Having identified the work packages through the work breakdown structure, the project manager has a good idea of the skills required of the project workers.
The skills necessary for building a house, for example, are clearly implied. A house must have a foundation. Because installing a foundation is a work package that involves placing forms and pouring cement, it requires the skills of masons. Walls also are a necessary element of a house; construction of these walls is obviously a work package for skilled carpenters. A house must be wired for electrical services; wiring is a work package for electricians. Small workgroups of masons, carpenters, and electricians, headed by the lead specialist in each group, will work on the house. Installing window shades is yet another work package, but it is one that does not require a workgroup. A single specialist can do this type of work. This specialist also will serve on the project team, along with the lead mason, electrician, and carpenter.
Unless the project manager is an experienced contractor, discussing the work packages with actual contractors to ascertain that no packages have been left out, clearly is in order. The same is true of the electricians, masons, carpenters, and other workers on the project. Talking with them could unearth a work package that so far has been overlooked.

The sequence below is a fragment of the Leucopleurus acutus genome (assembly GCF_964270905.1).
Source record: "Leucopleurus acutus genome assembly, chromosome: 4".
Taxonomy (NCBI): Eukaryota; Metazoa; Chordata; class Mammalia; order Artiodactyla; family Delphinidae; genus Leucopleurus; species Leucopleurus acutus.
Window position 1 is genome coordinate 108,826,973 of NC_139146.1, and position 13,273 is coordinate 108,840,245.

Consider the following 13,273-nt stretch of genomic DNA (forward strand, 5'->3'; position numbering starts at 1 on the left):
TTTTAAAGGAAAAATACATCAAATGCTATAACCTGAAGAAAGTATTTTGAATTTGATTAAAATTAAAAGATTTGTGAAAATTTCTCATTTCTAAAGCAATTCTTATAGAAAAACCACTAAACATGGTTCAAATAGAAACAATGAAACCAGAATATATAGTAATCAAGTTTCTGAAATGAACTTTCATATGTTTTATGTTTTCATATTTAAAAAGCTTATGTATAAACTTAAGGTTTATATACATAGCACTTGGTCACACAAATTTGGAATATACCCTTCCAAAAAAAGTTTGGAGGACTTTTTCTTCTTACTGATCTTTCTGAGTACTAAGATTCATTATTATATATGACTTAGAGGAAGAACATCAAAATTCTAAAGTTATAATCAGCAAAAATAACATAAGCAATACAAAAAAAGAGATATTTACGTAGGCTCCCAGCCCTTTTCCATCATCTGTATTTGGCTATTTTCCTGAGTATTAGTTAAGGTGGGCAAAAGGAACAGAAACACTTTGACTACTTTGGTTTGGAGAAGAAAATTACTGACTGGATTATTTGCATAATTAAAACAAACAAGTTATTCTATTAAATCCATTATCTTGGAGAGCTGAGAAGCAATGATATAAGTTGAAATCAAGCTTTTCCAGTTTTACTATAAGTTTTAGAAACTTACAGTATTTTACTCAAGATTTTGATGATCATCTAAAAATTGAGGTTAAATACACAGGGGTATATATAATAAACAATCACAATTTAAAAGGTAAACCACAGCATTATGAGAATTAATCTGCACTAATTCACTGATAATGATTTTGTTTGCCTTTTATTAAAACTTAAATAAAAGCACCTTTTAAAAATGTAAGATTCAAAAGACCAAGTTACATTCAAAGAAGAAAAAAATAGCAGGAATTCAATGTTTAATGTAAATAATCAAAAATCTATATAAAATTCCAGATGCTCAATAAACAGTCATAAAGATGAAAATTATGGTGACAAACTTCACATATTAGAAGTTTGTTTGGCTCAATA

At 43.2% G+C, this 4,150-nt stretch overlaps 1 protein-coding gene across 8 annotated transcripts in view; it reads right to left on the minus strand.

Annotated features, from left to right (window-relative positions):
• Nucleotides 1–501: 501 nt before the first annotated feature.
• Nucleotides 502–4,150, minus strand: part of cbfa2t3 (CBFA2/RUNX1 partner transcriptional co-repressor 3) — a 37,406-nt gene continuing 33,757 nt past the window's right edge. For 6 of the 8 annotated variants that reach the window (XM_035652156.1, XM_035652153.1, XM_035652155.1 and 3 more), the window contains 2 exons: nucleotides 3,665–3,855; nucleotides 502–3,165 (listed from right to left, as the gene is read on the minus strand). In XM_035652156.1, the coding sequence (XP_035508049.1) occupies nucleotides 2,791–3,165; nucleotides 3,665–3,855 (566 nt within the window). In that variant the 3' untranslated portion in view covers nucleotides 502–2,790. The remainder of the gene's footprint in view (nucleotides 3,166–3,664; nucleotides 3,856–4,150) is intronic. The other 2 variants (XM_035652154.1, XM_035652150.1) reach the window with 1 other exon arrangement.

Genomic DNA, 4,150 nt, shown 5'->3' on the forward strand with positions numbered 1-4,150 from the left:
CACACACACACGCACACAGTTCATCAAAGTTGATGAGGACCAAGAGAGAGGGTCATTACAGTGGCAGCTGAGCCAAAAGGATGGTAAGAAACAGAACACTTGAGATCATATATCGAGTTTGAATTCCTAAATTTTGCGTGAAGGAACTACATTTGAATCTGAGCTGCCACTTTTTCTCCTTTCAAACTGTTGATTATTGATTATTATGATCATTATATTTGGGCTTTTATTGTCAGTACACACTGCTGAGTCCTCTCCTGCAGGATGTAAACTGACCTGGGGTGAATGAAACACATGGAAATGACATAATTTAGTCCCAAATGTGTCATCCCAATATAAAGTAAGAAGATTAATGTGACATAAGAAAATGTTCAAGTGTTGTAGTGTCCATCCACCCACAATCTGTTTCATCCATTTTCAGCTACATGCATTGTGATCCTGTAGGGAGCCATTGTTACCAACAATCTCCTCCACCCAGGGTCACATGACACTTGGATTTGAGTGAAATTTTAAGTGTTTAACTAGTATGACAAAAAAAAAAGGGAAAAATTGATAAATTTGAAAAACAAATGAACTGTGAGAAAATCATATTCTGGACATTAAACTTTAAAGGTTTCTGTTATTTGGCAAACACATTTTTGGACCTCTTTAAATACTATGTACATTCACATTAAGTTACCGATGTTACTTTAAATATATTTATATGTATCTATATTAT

Erecting a larger building is another matter entirely. One level of breakdown will not produce enough details to expose the skills needed to build a skyscraper. The site preparation for a building of this magnitude may require a survey and an excavation. This adds another level of breakdown, which clearly reveals the need for survey and excavation crews. By pursuing this process of breaking down work packages into smaller and smaller groups, the project manager will eventually nail down all the workers needed to build the skyscraper.
However, there is no need to go it alone. Seeking the advice of knowledgeable and experienced project managers and skilled workers, called "subject matter experts," can greatly help identify the work packages. Such people are always around an organization. They have learned what to do and how to do it, and they may share their notes and documents, such as Gantt charts or resource tables. Because the project manager is not expert in all areas of project work, he or she must rely on the advice of those who are.